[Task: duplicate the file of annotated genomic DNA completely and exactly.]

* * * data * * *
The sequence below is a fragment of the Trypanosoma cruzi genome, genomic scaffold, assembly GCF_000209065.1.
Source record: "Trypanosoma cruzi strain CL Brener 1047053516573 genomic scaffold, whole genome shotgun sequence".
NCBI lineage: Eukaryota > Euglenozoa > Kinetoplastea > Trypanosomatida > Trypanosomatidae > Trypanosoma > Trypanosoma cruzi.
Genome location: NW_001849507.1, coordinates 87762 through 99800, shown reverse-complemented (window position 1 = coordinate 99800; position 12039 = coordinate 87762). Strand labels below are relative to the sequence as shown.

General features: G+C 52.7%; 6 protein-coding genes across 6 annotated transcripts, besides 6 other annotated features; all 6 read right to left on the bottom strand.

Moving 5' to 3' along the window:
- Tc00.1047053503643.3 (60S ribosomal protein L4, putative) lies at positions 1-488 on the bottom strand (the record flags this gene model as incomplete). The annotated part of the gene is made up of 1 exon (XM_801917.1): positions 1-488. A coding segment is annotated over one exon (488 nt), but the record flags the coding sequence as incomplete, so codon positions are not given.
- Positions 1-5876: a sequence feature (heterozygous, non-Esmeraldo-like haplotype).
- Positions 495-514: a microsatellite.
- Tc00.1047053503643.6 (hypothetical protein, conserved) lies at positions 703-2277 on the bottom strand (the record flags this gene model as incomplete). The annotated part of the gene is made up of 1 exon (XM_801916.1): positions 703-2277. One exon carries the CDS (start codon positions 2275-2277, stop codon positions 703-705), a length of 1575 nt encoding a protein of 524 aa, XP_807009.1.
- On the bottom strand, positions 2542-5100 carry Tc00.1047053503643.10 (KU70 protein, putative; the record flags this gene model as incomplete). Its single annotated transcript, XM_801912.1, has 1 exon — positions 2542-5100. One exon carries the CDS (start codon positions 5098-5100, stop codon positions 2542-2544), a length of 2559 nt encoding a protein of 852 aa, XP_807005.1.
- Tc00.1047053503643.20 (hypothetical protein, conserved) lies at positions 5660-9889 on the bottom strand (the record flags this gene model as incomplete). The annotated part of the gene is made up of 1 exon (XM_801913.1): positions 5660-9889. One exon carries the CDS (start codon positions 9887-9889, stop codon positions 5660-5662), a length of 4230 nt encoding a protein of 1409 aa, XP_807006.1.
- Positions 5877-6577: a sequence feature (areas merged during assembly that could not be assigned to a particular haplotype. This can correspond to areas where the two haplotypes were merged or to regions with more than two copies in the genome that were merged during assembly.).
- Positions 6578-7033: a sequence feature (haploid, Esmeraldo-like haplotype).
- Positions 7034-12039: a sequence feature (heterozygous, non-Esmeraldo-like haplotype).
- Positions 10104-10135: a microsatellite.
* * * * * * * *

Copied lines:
The sequence below is a fragment of the Trypanosoma cruzi genome, genomic scaffold, assembly GCF_000209065.1.
Source record: "Trypanosoma cruzi strain CL Brener 1047053516573 genomic scaffold, whole genome shotgun sequence".
NCBI lineage: Eukaryota > Euglenozoa > Kinetoplastea > Trypanosomatida > Trypanosomatidae > Trypanosoma > Trypanosoma cruzi.
Genome location: NW_001849507.1, coordinates 87762 through 99800, shown reverse-complemented (window position 1 = coordinate 99800; position 12039 = coordinate 87762). Strand labels below are relative to the sequence as shown.

General features: G+C 52.7%; 6 protein-coding genes across 6 annotated transcripts, besides 6 other annotated features; all 6 read right to left on the bottom strand.

Moving 5' to 3' along the window:
- Tc00.1047053503643.3 (60S ribosomal protein L4, putative) lies at positions 1-488 on the bottom strand (the record flags this gene model as incomplete). The annotated part of the gene is made up of 1 exon (XM_801917.1): positions 1-488. A coding segment is annotated over one exon (488 nt), but the record flags the coding sequence as incomplete, so codon positions are not given.
- Positions 1-5876: a sequence feature (heterozygous, non-Esmeraldo-like haplotype).
- Positions 495-514: a microsatellite.
- Tc00.1047053503643.6 (hypothetical protein, conserved) lies at positions 703-2277 on the bottom strand (the record flags this gene model as incomplete). The annotated part of the gene is made up of 1 exon (XM_801916.1): positions 703-2277. One exon carries the CDS (start codon positions 2275-2277, stop codon positions 703-705), a length of 1575 nt encoding a protein of 524 aa, XP_807009.1.
- On the bottom strand, positions 2542-5100 carry Tc00.1047053503643.10 (KU70 protein, putative; the record flags this gene model as incomplete). Its single annotated transcript, XM_801912.1, has 1 exon — positions 2542-5100. One exon carries the CDS (start codon positions 5098-5100, stop codon positions 2542-2544), a length of 2559 nt encoding a protein of 852 aa, XP_807005.1.
- Tc00.1047053503643.20 (hypothetical protein, conserved) lies at positions 5660-9889 on the bottom strand (the record flags this gene model as incomplete). The annotated part of the gene is made up of 1 exon (XM_801913.1): positions 5660-9889. One exon carries the CDS (start codon positions 9887-9889, stop codon positions 5660-5662), a length of 4230 nt encoding a protein of 1409 aa, XP_807006.1.
- Positions 5877-6577: a sequence feature (areas merged during assembly that could not be assigned to a particular haplotype. This can correspond to areas where the two haplotypes were merged or to regions with more than two copies in the genome that were merged during assembly.).
- Positions 6578-7033: a sequence feature (haploid, Esmeraldo-like haplotype).
- Positions 7034-12039: a sequence feature (heterozygous, non-Esmeraldo-like haplotype).
- Positions 10104-10135: a microsatellite.